HC Deb 26 July 1883 vol 282 cc550-1

asked the Under Secretary of State for Foreign Affairs, Whether the attention of Her Majesty's Government has been called to the alleged "administrative anarchy" in Egypt and to the statements made by the correspondents of English papers now in that country, especially to those published in the "Times" on Monday, the 23rd of July:— Trustworthy reports from the interior show that the administrative anarchy is almost beyond credence. Every official is trying to thwart some other, and rejoicing at every calamity, the cause of which he hopes to attribute to his rival. From one end of the country to the other, from Sherif Pasha to the meanest effendi, both country and people have proved themselves beyond all expectation incapable of self-government. It may be safely said that the hardships and cruelties of Ismail's despotic thirteen years did not exceed those of the last four months of experimental self-government; to the further statements in the "Times" of Wednesday, the 25th of July:— The utter breakdown of the whole administration has now become apparent, and, like the cholera, is no longer confined to the villages. Nothing saves the present Ministry from dismissal but the impossibility of finding less incapable men in the country. We are almost face to face with an alternative long foreseen, and which Lord Dufferin's Vice-Royalty only served to stave off—namely, of undertaking the complete administration of the country, or of leaving it literally to stew in its own juice; also the similar statements in other leading newspapers; and, what steps Her Majesty's Government, who are now in Military occupation of Egypt, propose to take in order to remedy this administrative anarchy?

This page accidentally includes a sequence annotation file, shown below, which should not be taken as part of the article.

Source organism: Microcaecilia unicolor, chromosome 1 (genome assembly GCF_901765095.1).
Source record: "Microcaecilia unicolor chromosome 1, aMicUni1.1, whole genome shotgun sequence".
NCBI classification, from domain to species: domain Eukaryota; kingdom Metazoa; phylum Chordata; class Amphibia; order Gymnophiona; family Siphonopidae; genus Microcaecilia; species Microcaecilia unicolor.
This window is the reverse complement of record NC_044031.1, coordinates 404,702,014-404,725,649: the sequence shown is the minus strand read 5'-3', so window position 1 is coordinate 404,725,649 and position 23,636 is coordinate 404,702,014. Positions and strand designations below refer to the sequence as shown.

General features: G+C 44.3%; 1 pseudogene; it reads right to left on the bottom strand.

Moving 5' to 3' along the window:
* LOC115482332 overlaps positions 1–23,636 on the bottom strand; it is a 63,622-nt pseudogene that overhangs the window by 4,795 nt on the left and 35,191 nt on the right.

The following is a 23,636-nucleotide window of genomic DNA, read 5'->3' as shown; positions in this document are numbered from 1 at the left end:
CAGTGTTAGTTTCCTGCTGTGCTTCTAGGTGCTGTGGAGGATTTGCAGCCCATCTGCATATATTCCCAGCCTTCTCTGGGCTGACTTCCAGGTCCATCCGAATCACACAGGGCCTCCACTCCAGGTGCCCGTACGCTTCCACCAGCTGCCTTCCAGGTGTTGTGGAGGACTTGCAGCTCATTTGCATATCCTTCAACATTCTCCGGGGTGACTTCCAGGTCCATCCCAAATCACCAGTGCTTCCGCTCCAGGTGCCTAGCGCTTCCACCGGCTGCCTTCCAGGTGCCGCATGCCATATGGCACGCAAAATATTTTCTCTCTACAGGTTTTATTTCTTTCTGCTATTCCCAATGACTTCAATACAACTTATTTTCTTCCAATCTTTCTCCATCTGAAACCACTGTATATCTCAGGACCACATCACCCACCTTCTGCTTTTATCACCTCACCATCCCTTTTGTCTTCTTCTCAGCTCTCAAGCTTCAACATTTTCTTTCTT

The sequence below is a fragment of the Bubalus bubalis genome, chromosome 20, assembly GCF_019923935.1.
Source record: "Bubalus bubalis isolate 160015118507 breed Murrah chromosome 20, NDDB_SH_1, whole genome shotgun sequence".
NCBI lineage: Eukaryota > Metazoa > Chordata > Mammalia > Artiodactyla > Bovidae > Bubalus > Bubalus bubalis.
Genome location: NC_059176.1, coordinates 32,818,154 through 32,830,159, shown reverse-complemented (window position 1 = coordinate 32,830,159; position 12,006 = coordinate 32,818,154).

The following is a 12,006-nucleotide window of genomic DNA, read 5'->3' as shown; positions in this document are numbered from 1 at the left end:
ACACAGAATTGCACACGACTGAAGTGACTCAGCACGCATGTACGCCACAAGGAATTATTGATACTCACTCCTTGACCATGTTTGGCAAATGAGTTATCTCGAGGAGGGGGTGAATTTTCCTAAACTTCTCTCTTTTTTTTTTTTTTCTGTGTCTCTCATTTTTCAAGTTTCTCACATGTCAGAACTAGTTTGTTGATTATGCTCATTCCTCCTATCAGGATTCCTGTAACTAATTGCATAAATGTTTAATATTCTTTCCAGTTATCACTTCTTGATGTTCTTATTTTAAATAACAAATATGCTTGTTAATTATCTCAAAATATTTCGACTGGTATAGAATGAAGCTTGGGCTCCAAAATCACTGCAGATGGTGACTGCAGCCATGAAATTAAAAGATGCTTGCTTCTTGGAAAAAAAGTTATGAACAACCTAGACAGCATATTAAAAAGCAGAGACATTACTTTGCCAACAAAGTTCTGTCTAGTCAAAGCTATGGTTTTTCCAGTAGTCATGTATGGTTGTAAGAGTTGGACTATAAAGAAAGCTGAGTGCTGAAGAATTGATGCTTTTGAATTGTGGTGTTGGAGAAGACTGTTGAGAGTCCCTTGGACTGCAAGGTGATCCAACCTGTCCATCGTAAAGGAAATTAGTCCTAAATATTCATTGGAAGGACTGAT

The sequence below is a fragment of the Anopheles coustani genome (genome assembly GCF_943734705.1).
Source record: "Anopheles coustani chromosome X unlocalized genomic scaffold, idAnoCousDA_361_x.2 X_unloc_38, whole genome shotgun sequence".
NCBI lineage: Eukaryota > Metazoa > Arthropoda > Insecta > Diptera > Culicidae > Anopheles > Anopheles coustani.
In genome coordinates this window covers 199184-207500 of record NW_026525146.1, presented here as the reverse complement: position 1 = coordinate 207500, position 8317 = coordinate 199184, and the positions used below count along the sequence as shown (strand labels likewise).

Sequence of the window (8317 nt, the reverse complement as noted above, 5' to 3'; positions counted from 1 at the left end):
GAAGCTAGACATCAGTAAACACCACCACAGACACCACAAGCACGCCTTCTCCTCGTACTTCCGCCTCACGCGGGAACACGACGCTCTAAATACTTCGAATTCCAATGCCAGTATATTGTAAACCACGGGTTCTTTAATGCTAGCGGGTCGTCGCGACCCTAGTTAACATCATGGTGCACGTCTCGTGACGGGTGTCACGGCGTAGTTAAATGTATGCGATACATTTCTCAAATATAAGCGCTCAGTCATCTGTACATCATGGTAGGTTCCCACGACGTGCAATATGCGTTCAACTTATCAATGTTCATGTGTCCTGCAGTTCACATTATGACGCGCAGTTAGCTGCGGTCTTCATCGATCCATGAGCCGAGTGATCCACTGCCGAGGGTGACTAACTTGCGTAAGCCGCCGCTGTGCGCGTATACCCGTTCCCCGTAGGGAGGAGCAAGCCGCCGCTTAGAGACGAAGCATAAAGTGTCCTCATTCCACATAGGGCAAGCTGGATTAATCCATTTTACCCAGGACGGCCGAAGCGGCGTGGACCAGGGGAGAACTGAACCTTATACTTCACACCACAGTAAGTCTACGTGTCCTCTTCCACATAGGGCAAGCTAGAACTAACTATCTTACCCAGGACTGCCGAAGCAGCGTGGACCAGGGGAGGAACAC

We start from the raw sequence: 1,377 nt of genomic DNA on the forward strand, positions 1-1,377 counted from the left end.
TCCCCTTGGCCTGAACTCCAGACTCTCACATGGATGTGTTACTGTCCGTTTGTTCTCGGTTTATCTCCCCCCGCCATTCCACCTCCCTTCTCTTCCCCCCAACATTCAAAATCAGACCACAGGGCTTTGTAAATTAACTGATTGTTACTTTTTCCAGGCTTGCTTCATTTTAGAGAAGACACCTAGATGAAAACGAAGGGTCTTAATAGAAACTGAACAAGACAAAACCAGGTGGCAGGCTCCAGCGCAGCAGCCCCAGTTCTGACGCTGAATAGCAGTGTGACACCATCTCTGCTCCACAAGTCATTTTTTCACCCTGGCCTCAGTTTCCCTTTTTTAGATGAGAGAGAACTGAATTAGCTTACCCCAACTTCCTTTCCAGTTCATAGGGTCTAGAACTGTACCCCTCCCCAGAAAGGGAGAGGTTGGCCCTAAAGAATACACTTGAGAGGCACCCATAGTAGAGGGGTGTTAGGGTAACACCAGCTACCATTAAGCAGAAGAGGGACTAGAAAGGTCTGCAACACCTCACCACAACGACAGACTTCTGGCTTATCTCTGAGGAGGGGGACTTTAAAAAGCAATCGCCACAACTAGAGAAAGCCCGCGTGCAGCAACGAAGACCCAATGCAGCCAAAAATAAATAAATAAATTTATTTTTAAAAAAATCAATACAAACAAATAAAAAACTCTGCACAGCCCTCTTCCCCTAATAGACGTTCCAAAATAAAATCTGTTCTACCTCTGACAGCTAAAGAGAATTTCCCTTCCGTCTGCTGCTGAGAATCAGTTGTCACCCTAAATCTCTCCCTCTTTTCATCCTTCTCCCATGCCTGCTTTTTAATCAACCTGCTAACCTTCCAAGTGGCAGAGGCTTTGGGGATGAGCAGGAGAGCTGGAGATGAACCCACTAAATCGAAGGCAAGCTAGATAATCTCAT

Sir, I stated on Monday last the steps which had been taken by Her Majesty's Government in connection with the cholera outbreak, and I have nothing to add at present to those explanations.


I must be allowed to point out that that is not an answer to my Question. My Question does not relate to the sanitary condition only, but to administrative anarchy. I would call the noble Lord's attention to the paragraph from The Times, in which the "administrative anarchy" is mentioned, and also to the concluding paragraph of my Question.


Sir, it seems to me that anyone reading the Question would understand it to refer to "administrative anarchy" in connection with the outbreak of cholera. ["No, no!"] I have answered it in that sense; and if the hon. Member has any other Question to ask, I shall be glad to give whatever answer I am able to give. Very voluminous Papers have been presented to Parliament in connection with the administration of Egypt, and I de not think I can give any further information than is contained in them.


said, he would be reluctantly obliged to put the Question down for to-morrow.



asked, with regard to the administrative anarchy which prevailed in Egypt, whether the Government would pursue the same policy with respect to the Departments in question as had been pursued with respect to other Departments—that, namely, of appointing a British officer to do the work of the Department, and dismissing his Egyptian superior if he could not work with him?


, in reply, said, he thought the hen. and gallant Member could not expect him to reply to this Question.